Extra recycling bins for eligible properties
Auckland City Council Media release
12 June 2008
Extra recycling bins for eligible properties on request
Auckland City Council's City Development Committee has agreed to provide additional recycling bins to eligible isthmus businesses and residential ratepayers at a modest cost.
A report to the committee today recommended that provisions be made for businesses and residents currently paying the annual waste charge to purchase additional 240-litre recycling bins if they require the extra recycling capacity.
The additional recycling bins will only be provided if they can be stored on the premises prior to collection day.
City Development Committee chairperson, Councillor Peseta Sam Lotu-Iiga says with the new recycling service starting on Monday, 30 June, some businesses and multi-tenancies have indicated that one 240-litre recycling wheelie bin may not be enough to meet their needs.
"The council is not in the business of recyclables collection from commercial activities. The 240-litre recycling bins are for household quantities of recyclable material only and we have provided them to businesses so that staff can recycle everyday household recyclable items such as newspapers, milk containers and aluminium cans," says Mr Lotu-Iiga.
"Should businesses have large amounts of paper and cardboard waste that exceeds the capacity of the recycling bins provided, they should make other collection arrangements with private operators.
Councillor Lotu-Iiga said larger families may also require a second recycling bin due to the amount of recyclable material they have and these will be provided upon request at a cost.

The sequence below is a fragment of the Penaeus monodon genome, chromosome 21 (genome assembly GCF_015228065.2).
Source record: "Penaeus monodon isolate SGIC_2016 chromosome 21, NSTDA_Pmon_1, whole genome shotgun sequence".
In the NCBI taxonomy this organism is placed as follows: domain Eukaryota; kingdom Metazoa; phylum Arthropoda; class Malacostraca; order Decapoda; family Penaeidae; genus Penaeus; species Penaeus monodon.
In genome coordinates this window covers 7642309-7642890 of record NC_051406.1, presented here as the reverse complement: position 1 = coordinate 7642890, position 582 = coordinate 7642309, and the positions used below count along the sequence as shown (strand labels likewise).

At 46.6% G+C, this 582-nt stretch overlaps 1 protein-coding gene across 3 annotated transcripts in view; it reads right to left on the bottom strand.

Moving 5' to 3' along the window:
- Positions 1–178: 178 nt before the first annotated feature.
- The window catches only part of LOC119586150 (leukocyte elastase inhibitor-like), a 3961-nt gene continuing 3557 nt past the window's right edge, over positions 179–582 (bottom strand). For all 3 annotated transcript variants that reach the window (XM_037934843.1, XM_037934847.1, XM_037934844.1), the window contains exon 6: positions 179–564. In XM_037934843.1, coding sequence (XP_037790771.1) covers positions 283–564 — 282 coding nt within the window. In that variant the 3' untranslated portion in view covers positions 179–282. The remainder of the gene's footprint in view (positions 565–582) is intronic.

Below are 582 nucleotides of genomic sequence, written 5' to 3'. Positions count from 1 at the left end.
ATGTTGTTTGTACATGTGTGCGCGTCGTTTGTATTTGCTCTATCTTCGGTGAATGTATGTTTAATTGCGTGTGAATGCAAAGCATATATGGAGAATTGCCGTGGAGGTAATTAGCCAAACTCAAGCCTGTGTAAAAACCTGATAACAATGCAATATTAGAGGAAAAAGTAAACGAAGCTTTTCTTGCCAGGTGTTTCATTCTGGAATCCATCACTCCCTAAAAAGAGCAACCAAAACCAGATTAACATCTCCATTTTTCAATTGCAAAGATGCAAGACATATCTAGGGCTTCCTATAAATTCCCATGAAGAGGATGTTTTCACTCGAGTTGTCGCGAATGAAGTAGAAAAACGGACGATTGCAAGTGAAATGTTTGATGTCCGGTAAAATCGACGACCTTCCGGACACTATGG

The cost for an additional recycling bin is not finalised but is expected to be between $50 to $60 including GST annually.
The new recycling service, which sees the blue crates being replaced by a 240-litre recycling wheelie bin, will collect all plastic containers from the kitchen, bathroom and laundry marked with any of the symbols 1-7, aluminium and steel cans, glass bottles and jars, and paper and cardboard together in the one bin.
"Paper and cardboard must now only be put in the recycling bin for collection - not left loosely on the kerbside," says Mr Lotu-Iiga.
"Businesses should ensure that arrangements made with private contractors include paper and cardboard collection from the property and not from the kerbside. We are trying to keep the city tidy, and businesses and residents leaving loose material on the kerbside will be contacted by council waste officers as part of an education programme. Persistent offenders could face a $400 fine for illegal dumping if they do not comply with the council's tidy streets policy."
The committee also approved the report's recommendation that smaller, more manageable 120-litre blue-lidded recycling bins be made available to residents who have difficulty with the 240-litre bin, at no additional cost.
"We are asking people to try the 240-litre recycling bin first to see if they can manage it. In circumstances where people cannot manage the 240-litre recycling bin, the council will provide a 120-litre bin instead. These cases will be assessed on an individual basis by our council officers."